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More on Memory

I’ve been working hard the past week on a DDR2 memory controller for the Xilinx starter kit, and refining my estimates for 3d Graphics Thingy’s memory bandwidth requirements. There’s been progress, but it feels like things are moving at a snail’s pace.

I wrote earlier about some basic bandwidth estimates, and have revised them somewhat here. Assume pixels and texels are 16 bits (5-6-5 RGB format), z-buffer entries are 24 bits, and the screen resolution is 640×480 @ 60Hz. Let’s also assume a simple case where there’s no alpha blending being performed, and every triangle has one texture applied to it, using point sampling for the texture lookup. For every pixel, every frame, the hardware must:

  1. Clear the z-buffer, at the start of the frame: 3 bytes
  2. Clear the frame buffer, at the start of the frame: 2 bytes
  3. Read the z-buffer, when a new pixel is being drawn: 3 bytes
  4. Write the z-buffer, if the Z test passes: 3 bytes
  5. Read the texture data, if the Z test passes: 2 bytes
  6. Write the frame buffer, if the Z test passes: 2 bytes
  7. Read the frame buffer, when the display circuit paints the screen: 2 bytes

Assume too that the scene’s depth complexity is 4, meaning the average pixel is covered by 4 triangles, and steps 3-6 will be repeated 4 times. Add everything up, and that’s 47 bytes per pixel, times 640 x 480 is 14.43 MB per frame, times 60 Hz is 866.3 MB/s.

The DDR2 memory on the Xilinx starter kit board has a theoretical maximum bandwidth of 1064 MB/s, so that might just fit. I have serious reservations about my ability to later recreate such a high-speed memory interface on a custom PCB, but ignore that for now. Unfortunately you’ll never get anything close to the theoretical bandwidth in real world usage, unless you’re streaming a huge chunk of data to consecutive memory addreses. Even half the theoretical bandwidth would be doing well. I’ll be conservative and assume I can reach 1/3 of the theoretical bandwidth, which means 355 MB/s. That’s not enough. And I’ll also need some bandwidth for vertex manipulations, since I’ve only considered pixel rasterization, and possibly for CPU operations too. It looks like things will definitely be bandwidth constrained.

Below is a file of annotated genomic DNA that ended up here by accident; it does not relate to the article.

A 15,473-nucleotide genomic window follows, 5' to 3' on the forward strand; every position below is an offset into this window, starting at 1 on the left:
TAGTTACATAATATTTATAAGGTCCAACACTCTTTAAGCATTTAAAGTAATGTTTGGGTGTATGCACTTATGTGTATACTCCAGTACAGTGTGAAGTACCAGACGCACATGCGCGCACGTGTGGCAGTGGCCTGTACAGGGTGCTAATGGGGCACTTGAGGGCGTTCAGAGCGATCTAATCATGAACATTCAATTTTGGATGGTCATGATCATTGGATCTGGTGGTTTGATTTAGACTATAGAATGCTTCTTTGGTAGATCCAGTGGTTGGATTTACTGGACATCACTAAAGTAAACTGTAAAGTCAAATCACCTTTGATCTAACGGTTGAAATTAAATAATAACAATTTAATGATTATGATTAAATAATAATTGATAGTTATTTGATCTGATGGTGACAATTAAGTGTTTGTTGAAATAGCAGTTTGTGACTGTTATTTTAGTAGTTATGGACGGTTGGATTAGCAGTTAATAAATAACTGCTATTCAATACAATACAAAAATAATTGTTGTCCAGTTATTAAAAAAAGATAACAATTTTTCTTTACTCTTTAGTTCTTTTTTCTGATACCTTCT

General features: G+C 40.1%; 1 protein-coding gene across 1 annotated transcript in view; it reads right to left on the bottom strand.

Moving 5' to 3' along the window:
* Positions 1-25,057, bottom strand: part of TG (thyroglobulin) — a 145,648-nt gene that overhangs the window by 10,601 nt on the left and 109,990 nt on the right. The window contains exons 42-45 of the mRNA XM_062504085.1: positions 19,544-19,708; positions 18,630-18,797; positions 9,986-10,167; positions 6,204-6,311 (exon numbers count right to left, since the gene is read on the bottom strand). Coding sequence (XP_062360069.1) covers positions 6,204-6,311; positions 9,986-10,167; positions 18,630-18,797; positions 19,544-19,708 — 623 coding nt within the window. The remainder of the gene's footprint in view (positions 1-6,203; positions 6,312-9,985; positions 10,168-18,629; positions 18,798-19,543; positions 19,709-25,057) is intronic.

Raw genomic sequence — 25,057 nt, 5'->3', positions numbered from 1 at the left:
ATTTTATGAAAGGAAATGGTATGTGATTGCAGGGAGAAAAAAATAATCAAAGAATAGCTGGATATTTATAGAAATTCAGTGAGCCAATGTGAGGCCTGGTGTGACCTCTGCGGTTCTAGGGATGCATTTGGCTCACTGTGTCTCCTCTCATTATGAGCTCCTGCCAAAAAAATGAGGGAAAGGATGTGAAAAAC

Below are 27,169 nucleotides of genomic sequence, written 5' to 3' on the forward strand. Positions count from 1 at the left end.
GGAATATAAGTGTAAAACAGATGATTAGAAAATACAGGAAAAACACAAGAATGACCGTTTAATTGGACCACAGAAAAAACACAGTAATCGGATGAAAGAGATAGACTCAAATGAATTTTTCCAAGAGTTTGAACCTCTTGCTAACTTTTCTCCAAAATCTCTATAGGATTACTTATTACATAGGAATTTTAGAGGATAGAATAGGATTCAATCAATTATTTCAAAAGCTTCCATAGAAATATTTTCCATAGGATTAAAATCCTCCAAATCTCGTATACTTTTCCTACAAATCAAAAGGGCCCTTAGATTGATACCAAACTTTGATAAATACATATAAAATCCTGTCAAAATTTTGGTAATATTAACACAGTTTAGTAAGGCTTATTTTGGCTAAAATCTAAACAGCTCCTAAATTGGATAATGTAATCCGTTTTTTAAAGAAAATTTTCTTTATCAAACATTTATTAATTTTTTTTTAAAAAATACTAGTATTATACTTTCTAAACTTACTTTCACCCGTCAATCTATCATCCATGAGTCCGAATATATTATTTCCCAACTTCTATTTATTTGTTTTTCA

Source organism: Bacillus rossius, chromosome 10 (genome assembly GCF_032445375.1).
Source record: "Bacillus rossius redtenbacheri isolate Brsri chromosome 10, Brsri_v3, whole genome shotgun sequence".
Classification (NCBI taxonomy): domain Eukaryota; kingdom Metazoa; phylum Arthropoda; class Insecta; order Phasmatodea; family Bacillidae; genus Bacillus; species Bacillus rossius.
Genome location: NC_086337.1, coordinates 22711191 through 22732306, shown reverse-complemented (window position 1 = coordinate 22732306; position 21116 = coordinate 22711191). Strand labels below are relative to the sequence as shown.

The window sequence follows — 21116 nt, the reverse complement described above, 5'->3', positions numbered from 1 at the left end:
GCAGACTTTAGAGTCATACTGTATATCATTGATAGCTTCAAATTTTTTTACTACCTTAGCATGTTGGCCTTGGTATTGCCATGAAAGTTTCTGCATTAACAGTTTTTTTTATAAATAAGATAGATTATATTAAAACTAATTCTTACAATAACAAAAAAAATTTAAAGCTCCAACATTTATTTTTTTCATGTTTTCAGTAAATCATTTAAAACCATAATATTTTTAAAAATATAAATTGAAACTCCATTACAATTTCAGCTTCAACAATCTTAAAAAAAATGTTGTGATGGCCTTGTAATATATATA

Fortunately there are some clever tricks that can be used to save lots of memory bandwidth.

  1. Z occlusion: When a pixel fails the Z test at step 3, then steps 4-6 can be skipped. With a depth complexity of 4, and assuming randomly-ordered triangles, then on average 1 + 1/2 + 1/3 + 1/4 = 2.08 triangles will pass the Z test and get drawn, not 4. That’s a savings of 14 bytes per pixel, or 258 MB/s!
  2. Back-face culling: When drawing solid objects, it’s guaranteed that any triangle facing away from the camera will be overdrawn by some other triangle facing towards the camera. These back-face triangles can be ignored completely, skipping steps 3-6 and saving 10 bytes per culled pixel. Assuming half the pixels are part of back-facing triangles, then that’s a savings of 369 MB/s. Of course some of the pixels rejected due to back-face culling would also have been rejected by Z occlusion, so it’s not valid to simply add the savings from the two techniques.
  3. Z pre-pass: Another technique is to draw the entire scene while skipping steps 5 and 6, so only the Z buffer is updated. Then the scene is drawn again, but step 3 is changed to test for an exactly equal Z value, and step 4 is eliminated. This guarantees that steps 5 and 6 are only performed once per pixel, for the front-most triangle. However, step 3 must now be performed twice as many times, and all the vertex transformation and triangle setup work not accounted for here must be done twice. Whether this results in an appreciable overall savings depends on many factors.
  4. Skip frame buffer clear: If the rendered scene is indoors and covers the entire screen, then the frame buffer clear in step 2 can be omitted. That’s a savings of 37 MB/s.